Fear and ambiguity in CU’s Far Away

An ambiguous future that uneasily reflects the present:  CU’s Far Away onstage January 30 – February 3 in the Loft Theatre

Fear and ambiguity haunt the dystopian world of British playwright Caryl Churchill’s Far Away.

And that’s just the way director Andryn Arithson wants to keep it.

“There is a lot of room for interpretation,” says Arithson, who is pursuing a master’s degree in both Theatre and Business. “It takes place in an apocalyptic future that feels dark and dangerous. Modern technologies seem to no longer exist, or at least are not at the disposal of the masses.”

Though futuristic, the world of Far Away is uneasily evocative of the present, portraying a world in which unspoken horrors take place offstage and even nature is at war with itself. Yet it’s also laced with black humor.

In the opening scene Joan, a young girl visiting her aunt and uncle, witnesses a violent act but is sworn to secrecy.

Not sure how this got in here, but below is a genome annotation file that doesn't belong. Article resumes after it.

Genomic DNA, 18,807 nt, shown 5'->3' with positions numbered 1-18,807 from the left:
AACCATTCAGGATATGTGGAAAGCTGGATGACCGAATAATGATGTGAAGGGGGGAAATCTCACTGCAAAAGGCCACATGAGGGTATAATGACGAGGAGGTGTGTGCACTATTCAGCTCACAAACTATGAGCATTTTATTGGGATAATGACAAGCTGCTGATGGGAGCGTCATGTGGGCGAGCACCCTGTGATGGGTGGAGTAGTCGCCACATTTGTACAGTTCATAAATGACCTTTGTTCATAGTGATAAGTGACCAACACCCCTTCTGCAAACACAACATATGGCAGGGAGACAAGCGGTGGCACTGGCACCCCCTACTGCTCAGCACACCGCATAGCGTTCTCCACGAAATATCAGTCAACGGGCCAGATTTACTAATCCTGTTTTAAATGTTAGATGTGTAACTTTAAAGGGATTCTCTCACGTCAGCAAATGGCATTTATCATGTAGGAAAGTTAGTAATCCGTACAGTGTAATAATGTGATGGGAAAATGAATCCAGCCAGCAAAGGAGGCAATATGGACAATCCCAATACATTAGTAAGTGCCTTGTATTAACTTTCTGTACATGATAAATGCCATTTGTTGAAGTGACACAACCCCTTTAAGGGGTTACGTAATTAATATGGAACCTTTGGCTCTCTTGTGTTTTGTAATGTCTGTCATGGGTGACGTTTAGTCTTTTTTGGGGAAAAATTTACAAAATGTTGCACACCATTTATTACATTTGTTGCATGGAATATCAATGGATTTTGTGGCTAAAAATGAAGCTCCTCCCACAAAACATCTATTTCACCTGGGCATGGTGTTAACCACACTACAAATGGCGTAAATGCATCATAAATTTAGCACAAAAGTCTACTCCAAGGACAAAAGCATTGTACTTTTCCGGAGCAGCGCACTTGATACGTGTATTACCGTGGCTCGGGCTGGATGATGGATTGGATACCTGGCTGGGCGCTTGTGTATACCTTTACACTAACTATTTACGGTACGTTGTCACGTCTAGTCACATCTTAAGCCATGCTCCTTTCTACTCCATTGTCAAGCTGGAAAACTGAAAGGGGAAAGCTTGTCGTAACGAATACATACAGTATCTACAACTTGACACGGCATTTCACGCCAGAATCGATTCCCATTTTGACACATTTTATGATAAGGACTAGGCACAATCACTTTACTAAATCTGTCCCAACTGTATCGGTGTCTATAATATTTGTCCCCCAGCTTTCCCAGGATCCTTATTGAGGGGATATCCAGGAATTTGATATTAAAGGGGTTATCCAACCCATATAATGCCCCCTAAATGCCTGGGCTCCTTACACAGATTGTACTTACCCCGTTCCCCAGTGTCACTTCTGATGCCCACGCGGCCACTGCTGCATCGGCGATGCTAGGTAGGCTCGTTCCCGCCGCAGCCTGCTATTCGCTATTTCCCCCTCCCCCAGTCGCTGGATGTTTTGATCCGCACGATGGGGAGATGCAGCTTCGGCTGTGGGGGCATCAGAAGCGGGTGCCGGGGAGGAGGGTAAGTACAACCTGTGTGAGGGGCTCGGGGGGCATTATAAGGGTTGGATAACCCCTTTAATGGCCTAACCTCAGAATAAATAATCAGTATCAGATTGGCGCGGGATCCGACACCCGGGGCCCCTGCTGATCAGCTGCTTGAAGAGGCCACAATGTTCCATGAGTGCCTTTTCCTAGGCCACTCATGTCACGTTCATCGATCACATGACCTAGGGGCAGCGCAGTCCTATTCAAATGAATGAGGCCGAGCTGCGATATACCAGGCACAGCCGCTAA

Years later she and a colleague work for a company making hats to be worn by government prisoners paraded to execution. The vast majority of hats are destroyed with their doomed wearers. But one is always saved for posterity, and when Joan’s design is chosen, it raises uncomfortable moral and social questions.

“It’s partly about working for a system that is not your advocate, the way that most of us end up doing to some degree in our lives,” says Arithson, noting that the Occupy Wall Street movement informed her decision to direct the play, which was written in 2000.

In the final act, Joan and her husband engage her aunt in an almost surreal conversation about the all-encompassing war that has broken out following Joan’s dangerous journey home.

The story is evocative of other imagined futures in such works as The Hunger GamesThe Giver and Fahrenheit 451The Guardian calls it “a wake-up slap to the face, as we sleepwalk towards a future in which governments have played on terror to make us fear ourselves.”

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